How the State can make Ireland a leader in tackling climate change
Submission to the Citizens’ Assembly by Peadar Kirby, Professor Emeritus of International Politics and Public Policy, University of Limerick and chair of the board of directors of Sustainable Projects Ireland, the not-for-profit company and registered charity which developed and manages Cloughjordan Ecovillage where I live. This submission draws on research done for my forthcoming book, co-authored with Dr Tadhg O’Mahony, entitled The Political Economy of the Low-Carbon Transition: Pathways Beyond Techno-Optimism (Palgrave Macmillan, due late 2017).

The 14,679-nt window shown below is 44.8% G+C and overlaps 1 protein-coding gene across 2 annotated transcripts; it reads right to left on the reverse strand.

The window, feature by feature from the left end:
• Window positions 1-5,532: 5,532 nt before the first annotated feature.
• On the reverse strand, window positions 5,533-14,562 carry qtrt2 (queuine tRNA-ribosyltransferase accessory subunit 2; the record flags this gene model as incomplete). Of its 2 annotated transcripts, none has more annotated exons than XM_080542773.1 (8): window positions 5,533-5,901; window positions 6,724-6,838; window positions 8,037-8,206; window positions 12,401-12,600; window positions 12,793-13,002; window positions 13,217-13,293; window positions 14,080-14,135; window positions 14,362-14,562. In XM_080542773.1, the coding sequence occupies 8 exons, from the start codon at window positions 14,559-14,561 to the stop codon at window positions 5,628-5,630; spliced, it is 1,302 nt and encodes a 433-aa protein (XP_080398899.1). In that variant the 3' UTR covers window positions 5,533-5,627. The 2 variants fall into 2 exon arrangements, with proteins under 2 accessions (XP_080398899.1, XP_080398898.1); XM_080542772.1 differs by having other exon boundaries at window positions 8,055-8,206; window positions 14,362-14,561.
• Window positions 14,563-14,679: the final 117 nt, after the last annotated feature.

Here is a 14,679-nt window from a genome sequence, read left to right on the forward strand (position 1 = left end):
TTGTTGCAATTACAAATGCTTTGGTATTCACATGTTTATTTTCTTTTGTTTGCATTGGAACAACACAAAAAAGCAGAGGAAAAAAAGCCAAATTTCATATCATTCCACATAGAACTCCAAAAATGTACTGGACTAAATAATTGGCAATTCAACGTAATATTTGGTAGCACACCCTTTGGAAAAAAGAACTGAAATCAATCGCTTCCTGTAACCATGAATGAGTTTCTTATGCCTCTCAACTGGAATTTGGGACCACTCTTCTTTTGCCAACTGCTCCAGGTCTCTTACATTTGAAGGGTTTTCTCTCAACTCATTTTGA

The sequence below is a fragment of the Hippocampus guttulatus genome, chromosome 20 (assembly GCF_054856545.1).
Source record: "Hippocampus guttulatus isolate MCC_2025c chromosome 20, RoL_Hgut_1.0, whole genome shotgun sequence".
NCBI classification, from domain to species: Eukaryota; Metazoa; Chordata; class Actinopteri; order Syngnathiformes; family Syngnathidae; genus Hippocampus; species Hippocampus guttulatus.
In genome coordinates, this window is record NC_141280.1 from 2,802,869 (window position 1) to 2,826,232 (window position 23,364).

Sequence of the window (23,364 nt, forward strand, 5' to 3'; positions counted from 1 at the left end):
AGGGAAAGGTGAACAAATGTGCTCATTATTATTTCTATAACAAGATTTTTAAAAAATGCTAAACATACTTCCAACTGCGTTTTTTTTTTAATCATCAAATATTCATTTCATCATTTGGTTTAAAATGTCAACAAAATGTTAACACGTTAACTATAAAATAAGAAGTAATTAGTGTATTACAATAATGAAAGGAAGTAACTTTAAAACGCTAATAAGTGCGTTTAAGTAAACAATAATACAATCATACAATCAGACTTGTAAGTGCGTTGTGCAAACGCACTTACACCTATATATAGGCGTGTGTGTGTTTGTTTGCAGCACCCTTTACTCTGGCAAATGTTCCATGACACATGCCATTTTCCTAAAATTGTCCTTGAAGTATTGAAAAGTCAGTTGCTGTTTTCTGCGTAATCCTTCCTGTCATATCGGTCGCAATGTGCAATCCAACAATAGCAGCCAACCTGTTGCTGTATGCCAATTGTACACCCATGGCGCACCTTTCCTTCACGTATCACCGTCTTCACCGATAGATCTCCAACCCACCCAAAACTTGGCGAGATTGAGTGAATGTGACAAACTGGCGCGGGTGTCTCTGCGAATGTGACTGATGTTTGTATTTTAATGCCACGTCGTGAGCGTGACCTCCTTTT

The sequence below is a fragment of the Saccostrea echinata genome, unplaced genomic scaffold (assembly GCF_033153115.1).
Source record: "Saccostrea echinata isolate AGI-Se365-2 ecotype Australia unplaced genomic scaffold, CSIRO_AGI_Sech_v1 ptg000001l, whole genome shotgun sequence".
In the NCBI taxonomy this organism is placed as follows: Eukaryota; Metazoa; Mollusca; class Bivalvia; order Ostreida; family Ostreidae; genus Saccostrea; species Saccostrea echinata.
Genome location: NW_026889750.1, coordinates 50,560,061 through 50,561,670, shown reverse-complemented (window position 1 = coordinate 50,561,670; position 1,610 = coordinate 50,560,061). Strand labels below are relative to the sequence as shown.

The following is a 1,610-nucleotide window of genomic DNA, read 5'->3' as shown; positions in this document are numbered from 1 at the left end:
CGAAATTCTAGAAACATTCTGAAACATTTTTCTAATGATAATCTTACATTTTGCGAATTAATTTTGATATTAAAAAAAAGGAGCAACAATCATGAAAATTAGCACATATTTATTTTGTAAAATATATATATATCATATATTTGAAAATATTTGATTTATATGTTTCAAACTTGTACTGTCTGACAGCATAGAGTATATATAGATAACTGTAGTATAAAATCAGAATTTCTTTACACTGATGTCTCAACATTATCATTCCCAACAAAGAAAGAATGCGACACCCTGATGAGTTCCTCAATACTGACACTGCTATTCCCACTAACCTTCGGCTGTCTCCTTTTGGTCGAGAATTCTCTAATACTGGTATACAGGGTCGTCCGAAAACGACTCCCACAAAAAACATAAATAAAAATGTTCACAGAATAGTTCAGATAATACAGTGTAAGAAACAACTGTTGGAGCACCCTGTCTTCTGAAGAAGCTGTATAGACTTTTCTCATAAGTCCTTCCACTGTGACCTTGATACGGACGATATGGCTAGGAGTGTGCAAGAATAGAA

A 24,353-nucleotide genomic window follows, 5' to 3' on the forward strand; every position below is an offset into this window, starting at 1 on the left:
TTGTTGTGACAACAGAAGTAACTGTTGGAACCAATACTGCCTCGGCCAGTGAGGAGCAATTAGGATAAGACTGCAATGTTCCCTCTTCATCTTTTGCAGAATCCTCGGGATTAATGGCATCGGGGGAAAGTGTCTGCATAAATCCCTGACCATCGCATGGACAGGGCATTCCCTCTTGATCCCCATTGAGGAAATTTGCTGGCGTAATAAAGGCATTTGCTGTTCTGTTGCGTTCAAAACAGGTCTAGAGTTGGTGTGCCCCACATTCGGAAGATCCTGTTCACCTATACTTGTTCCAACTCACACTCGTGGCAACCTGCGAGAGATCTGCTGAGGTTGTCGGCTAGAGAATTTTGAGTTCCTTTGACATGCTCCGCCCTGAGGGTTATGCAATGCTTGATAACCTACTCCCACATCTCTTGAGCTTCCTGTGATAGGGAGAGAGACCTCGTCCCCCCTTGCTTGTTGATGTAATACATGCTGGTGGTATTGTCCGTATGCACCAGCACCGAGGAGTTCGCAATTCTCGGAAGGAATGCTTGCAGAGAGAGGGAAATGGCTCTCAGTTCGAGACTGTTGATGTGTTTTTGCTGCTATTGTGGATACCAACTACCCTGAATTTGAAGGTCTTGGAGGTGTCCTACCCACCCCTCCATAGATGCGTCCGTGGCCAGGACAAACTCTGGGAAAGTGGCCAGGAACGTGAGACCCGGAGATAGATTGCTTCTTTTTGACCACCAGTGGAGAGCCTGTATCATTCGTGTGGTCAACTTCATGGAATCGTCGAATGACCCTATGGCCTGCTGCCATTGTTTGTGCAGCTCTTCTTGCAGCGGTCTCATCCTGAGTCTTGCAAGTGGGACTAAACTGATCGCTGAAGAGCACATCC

Humanity is sleepwalking to disaster. Despite seeing ourselves as living in a scientific era when we base our worldviews, our public policies and our personal actions and lifestyles on scientific evidence (for example taking seriously the evidence that smoking causes cancer and adjusting policies and personal actions accordingly), the leaders of our societies from global to local levels, in politics, business, education, agriculture and the media by and large avoid the greatest consensus ever reached by the global scientific community that the actions of humanity are fast creating conditions that gravely threaten livelihoods and communities everywhere and even the future of our species on this planet. As the then French president Francois Hollande put it when opening the December 2015 Climate Summit in Paris, ‘never - truly never - have the stakes of an international meeting been so high. For the future of the planet, and the future of life, are at stake.’ The scientific consensus on which this statement is...